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Appeals court rules in Bucs claim for BP oil spill damages

Margie Manning



Tampa Bay Buccaneers vs. Carolina Panthers, Nov. 4, 2010 - From Wikimedia Commons

A federal appeals court has affirmed a lower court decision stating that the Tampa Bay Buccaneers are not entitled to compensation from the BP Deepwater Horizon oil spill.

The case is one of two involving local sports teams that said their revenue was impacted because of the April 2010 disaster in the Gulf of Mexico. The spill is considered the largest marine oil spill in the history of the petroleum industry.

More than 100,000 businesses have filed claims in the settlement program, and for some of the businesses such as commercial fishing, hotels and restaurants near the coast the impact on the bottom line was obvious, a May 24 ruling from the U.S. Court of Appeals for the Fifth Circuit said. But various types of businesses with weaker connections to conditions in the Gulf also received compensation.

Obtaining money from the settlement does not require showing a direct connection between the spill and the claimant’s business. Instead, BP agreed to determine eligibility largely based on whether a claimant’s financial condition worsened after the spill.

The settlement agreement established geographic loss zones. Tampa is in the zone that’s farthest from the spill. The agreement also created a “v-shaped revenue pattern” test and said a claimant needed to show a drop in revenue during a three-month period in the spill year, followed by increased revenue in the same three months the next year.

The Bucs sought $19.5 million, based on revenue shifts in May-July 2010 and in May-July 2011.

The Bucs showed a revenue increase in 2011, due to “NFL Ventures” revenue, which refers to a share each team receives from NFL profits, according to the court ruling. The Bucs said the change was due to the labor dispute that threatened the 2011 season and told settlement administrators that the NFL had provided guidance to record NFL Ventures revenue in April, May and June of 2011 in case there was a lockout.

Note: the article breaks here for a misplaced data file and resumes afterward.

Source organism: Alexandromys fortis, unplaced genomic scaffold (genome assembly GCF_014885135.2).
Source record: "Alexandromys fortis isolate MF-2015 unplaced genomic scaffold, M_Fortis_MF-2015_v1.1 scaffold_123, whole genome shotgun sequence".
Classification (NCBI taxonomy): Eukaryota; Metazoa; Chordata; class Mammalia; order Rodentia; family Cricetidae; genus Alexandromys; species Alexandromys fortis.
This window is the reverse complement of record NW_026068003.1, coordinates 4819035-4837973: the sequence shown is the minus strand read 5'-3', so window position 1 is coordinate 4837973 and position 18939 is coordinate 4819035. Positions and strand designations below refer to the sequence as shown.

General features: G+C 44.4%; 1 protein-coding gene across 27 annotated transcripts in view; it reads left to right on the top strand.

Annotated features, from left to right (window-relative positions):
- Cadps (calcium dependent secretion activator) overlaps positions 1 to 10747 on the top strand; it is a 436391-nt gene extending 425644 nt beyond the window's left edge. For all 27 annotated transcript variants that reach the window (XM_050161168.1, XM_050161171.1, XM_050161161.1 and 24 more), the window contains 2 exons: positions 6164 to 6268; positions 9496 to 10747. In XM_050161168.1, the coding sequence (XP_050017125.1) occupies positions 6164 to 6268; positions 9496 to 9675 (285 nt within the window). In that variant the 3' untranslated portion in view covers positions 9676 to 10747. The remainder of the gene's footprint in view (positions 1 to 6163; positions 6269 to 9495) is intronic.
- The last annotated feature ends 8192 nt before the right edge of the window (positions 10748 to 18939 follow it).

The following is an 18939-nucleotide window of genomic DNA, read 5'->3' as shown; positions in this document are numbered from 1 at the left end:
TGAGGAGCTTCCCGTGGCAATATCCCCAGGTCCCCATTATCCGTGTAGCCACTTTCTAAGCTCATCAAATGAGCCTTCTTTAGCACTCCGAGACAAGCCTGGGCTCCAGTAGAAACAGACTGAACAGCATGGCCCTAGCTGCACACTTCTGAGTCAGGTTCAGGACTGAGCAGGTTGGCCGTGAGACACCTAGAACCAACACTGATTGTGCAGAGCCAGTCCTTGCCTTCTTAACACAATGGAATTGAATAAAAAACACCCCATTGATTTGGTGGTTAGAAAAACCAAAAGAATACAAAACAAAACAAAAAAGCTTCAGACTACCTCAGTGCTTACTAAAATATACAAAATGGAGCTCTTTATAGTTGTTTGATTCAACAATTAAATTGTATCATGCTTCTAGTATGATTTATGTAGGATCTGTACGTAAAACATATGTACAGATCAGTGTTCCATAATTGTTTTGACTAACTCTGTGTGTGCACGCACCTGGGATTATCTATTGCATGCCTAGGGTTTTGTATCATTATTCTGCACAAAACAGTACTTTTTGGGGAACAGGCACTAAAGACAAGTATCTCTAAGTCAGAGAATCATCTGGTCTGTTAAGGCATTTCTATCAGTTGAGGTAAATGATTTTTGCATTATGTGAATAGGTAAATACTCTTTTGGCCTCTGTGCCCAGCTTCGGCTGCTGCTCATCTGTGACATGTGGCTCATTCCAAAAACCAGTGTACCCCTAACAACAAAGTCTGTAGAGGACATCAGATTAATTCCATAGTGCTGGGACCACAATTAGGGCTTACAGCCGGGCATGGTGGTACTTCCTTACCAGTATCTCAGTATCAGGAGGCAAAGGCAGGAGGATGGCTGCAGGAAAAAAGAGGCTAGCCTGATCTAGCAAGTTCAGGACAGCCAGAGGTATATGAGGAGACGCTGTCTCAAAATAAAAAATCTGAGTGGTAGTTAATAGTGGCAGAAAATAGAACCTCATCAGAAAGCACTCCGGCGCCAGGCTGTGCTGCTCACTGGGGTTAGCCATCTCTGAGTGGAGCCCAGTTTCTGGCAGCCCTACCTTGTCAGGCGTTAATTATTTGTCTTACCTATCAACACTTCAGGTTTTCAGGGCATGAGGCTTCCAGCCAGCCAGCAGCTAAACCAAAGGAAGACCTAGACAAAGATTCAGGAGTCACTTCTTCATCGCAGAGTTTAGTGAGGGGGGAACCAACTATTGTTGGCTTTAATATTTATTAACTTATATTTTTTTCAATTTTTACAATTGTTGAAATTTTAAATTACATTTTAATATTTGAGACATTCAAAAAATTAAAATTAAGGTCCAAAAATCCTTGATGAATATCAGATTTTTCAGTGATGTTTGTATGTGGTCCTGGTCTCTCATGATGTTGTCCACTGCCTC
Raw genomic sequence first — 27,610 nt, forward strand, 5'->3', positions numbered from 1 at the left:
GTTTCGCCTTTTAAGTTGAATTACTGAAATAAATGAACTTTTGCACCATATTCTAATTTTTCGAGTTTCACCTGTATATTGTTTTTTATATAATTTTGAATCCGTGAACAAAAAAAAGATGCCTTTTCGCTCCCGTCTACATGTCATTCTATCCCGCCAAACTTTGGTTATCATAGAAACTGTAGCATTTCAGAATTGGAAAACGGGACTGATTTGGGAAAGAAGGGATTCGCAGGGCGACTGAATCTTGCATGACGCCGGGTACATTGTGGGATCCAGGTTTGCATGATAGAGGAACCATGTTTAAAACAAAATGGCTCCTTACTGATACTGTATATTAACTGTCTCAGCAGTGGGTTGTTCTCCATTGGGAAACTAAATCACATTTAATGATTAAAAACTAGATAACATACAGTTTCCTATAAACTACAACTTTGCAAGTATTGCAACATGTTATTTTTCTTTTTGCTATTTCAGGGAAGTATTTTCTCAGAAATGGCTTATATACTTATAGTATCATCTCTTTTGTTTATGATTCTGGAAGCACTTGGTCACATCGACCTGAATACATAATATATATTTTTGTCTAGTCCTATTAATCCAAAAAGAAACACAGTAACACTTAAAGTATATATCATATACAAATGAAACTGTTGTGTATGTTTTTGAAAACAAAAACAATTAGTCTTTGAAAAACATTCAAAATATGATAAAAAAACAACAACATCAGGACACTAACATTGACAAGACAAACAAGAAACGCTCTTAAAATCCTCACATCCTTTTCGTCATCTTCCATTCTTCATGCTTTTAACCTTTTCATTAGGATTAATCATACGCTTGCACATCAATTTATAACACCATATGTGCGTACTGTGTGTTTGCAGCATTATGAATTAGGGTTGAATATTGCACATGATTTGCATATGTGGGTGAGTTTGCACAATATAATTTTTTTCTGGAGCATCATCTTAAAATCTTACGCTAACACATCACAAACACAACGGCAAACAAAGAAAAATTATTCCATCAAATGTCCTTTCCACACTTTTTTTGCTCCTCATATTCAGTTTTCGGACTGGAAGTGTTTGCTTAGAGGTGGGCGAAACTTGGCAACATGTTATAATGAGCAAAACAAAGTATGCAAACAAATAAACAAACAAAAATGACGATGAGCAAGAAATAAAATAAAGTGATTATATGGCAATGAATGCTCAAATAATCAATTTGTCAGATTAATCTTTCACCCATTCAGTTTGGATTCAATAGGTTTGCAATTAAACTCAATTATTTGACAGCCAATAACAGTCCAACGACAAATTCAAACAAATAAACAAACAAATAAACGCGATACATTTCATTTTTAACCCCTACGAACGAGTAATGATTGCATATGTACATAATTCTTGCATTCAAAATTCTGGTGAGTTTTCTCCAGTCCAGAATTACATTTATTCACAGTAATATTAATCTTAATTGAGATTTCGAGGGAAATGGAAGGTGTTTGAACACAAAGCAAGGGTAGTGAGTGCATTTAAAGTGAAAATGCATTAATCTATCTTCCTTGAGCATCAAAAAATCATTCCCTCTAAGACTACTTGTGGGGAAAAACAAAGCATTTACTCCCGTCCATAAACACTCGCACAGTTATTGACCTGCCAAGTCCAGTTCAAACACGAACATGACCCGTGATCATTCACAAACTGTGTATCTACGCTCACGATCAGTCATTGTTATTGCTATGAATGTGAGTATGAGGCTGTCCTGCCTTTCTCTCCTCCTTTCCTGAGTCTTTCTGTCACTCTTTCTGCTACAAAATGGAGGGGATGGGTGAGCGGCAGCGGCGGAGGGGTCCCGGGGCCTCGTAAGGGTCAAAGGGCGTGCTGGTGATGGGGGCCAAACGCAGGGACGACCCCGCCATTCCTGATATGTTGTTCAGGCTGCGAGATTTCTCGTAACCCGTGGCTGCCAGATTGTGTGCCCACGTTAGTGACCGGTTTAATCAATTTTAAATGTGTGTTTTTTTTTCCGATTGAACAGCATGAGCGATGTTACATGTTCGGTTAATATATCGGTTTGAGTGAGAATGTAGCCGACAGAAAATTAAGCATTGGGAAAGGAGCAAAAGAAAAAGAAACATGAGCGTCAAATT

The claims administrator said the money should have been recorded in August when the rest of the NFL Ventures money was recorded. The administrator denied the claim because moving the revenue meant the team failed the “v-shaped” test.

An appeal panel said the team was justified in recording NFL Ventures revenue when it did because of the threatened lockout. BP appealed that decision and a district court found the Bucs lockout explanation “not persuasive,” and denied the claim.

“The district court’s rejection of the lockout explanation was sound,” the three-judge appeals court panel said. Read the full opinion here.

The Bucs declined comment, according to NBC Sports.

The Tampa Bay Lightning received an award from the BP settlement earlier this year, but not as much as the hockey team sought, Bloomberg Law reported.

A claims administrator initially determined the hockey team was eligible to receive just under $300,000 for its business economic losses, then later upped the amount to $788,000. After adding a “risk transfer premium” and “claimant accounting support,” the total award ballooned to $902,820.15, according to a March 20 decision from the Fifth Circuit appeals court published on

The Lightning contended errors by claims administrators reduced its award from about $12.5 million but a district court declined to review the case.

“The district court did not abuse its discretion by declining review,” the Fifth Circuit appeals court said, in affirming the district court’s decision.

The Lightning don’t plan any further appeals, a spokesman for the team said.

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